That said, if a story is already a Gothic fantasy, faux-cest takes the things that are creepy about romantic love—the irrationality of it, the obsession—and amps them up. In incest and faux-cest narratives, desire endangers everyone. Certain versions of the story are undeniably compelling, like the deliciously over-the-top melodrama of That Winter, the Wind Blows.
I figured Kill Me, Heal Me had enough conflicts already, what with dissociative identity disorder, a corporate power struggle and a secret family trauma lurking in the past. Is it a bit much to throw faux-cest in there too?
I’m pretty sure that the family tree I drew above will turn out to be false. If there’s one thing we know about K-drama birth secret plot-lines, anything is possible. The writer has done a good job planting clues suggesting Cha Do-Hyun and Oh Ri-Jin are related, but I’m too emotionally invested in their romance to allow the possibility of kinship between them. I want Cha Do-Hyun to keep smiling instead of suffering:
But since Kill Me, Heal Me does often have the atmosphere of a dark Gothic fairytale, the faux-cest element fits right in. Something horrible happened in the basement, and the director is building up our fears by showing as little as possible: a few broken toys, a shadow, two children holding hands. Now we have the specter of incest as well.
And the hints of incest are on multiple levels: the possible affair between Seo-Yoon and her father-in-law, Oh Ri-On’s desire for his adopted sister, and the romance between possible half-siblings Cha Do-Hyun and Oh Ri-Jin. It’s as over-the-top as the idea of a chaebol with seven troubled personalities instead of just one. But because it’s over-the-top, it works so far.
I hope the director can maintain the creepy atmosphere surrounding the Cha family. I don’t want to find out too much about what happened in the basement. The story draws a lot of its power from the mystery. But I wonder to what extent Cha Do-Hyun might have created his fears to protect Oh Ri-Jin. Oh Ri-On learned to be afraid because he loved Oh Ri-Jin—could Cha Do-Hyun have learned some of his maladaptive coping mechanisms from her too?
The closing scene shows again the trust between Oh Ri-Jin and Cha Do-Hyun, trust that doesn’t fall into any particular category of relationship. Earlier in episode 9, Oh Ri-Jin brings up the fact that they’re doctor and patient. She informs Do-Hyun that he feels attracted to her because of an illusion—emotional transference due to therapy (and she tells herself she’s attracted to him for the same reason).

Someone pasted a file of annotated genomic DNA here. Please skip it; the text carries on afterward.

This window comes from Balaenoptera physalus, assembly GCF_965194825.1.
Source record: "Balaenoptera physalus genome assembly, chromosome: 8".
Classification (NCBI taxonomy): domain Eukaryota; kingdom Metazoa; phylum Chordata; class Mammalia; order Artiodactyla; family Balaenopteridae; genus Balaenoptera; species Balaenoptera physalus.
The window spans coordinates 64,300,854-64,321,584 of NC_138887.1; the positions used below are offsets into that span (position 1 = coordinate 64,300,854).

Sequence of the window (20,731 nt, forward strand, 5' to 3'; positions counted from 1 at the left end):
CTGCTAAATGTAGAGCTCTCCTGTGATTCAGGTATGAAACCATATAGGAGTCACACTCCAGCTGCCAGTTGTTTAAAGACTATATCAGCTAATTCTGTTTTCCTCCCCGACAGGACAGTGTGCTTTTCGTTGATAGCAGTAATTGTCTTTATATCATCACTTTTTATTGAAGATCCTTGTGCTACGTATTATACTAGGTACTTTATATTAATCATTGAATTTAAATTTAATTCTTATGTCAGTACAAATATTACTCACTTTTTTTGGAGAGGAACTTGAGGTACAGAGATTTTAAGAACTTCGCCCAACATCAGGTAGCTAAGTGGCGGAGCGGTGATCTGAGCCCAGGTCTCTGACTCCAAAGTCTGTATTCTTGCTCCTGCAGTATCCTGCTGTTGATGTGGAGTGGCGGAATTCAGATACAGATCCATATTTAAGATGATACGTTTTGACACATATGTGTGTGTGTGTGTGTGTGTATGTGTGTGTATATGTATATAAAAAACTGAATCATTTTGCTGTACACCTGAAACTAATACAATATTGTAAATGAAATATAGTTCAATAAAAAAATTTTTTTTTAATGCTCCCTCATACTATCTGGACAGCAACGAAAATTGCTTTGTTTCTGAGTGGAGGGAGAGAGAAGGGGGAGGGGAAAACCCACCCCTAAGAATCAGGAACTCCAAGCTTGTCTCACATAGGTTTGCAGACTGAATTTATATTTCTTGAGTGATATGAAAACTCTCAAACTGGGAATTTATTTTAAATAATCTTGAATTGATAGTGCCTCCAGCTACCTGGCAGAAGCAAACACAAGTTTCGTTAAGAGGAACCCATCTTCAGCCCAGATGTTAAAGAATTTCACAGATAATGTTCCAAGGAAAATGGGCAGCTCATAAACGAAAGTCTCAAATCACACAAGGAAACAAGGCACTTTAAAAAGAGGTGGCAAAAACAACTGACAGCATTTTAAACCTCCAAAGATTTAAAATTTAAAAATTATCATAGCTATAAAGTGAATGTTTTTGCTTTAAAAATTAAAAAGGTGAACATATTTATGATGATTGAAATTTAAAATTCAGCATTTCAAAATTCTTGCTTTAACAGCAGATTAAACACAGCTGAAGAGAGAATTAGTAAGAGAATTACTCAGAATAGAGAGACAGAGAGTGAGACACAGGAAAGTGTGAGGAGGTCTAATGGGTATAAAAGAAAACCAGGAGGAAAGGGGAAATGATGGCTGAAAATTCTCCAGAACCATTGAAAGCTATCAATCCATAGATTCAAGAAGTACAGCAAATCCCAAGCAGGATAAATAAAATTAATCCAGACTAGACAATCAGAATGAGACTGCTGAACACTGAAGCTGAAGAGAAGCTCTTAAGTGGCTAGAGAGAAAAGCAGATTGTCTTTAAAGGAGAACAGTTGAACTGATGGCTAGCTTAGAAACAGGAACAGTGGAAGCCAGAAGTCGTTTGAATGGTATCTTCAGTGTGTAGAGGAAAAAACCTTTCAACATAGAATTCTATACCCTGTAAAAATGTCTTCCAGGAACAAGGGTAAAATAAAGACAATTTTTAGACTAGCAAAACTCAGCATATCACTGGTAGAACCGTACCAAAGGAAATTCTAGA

But her protests ring false because these two have never for a moment acted like doctor and patient. They do, however, have shared history and emotional connections that go way beyond therapy. Oh Ri-Jin’s mention of “transference” at this point is too little, too late, if she wanted a professional relationship with Cha Do-Hyun.
Oh Ri-Jin herself knows this. She knows it when she apologizes to Dr. Seok and her brother for lying to them and making them worry. She tells herself she doesn’t really care for Do-Hyun because it’s “just transference.” But she worries about him in the final scene (below, left), and when he grips her hand, she ends up sleeping next to him (above).
We haven’t seen Shin Seki in awhile now, so it’s a scary thrill when he appears in the closing seconds of this episode (above, right). Was the last time we saw him episode 5, when he kissed Oh Ri-Jin?
In the quiet episodes since then, I forgot how violent and impulsive he is. The final image of this episode is frightening and sexy at the same time, as Shin Seki looms over Oh Ri-Jin demanding to know why she’s there, and I can’t wait for episode 10 to find out if Shin Seki is out-of-control as usual.
I’m not a Shin Seki fan—the guy definitely needs to mellow out. But the past couple episodes have shown Cha Do-Hyun taking on some of the liveliness and forcefulness of his alters, so is it possible Shin Seki will start to take on some restraint?
And isn’t this show turning out to be fantastic? How is it I never noticed Ji Sung before (except as Lee Bo-Young’s husband)? Is Cha Do-Hyun just a fundamentally sexier character? And when is the cell-phone footage of Yoo-Na in full idol-worship mode going to hit the internet? Can’t wait!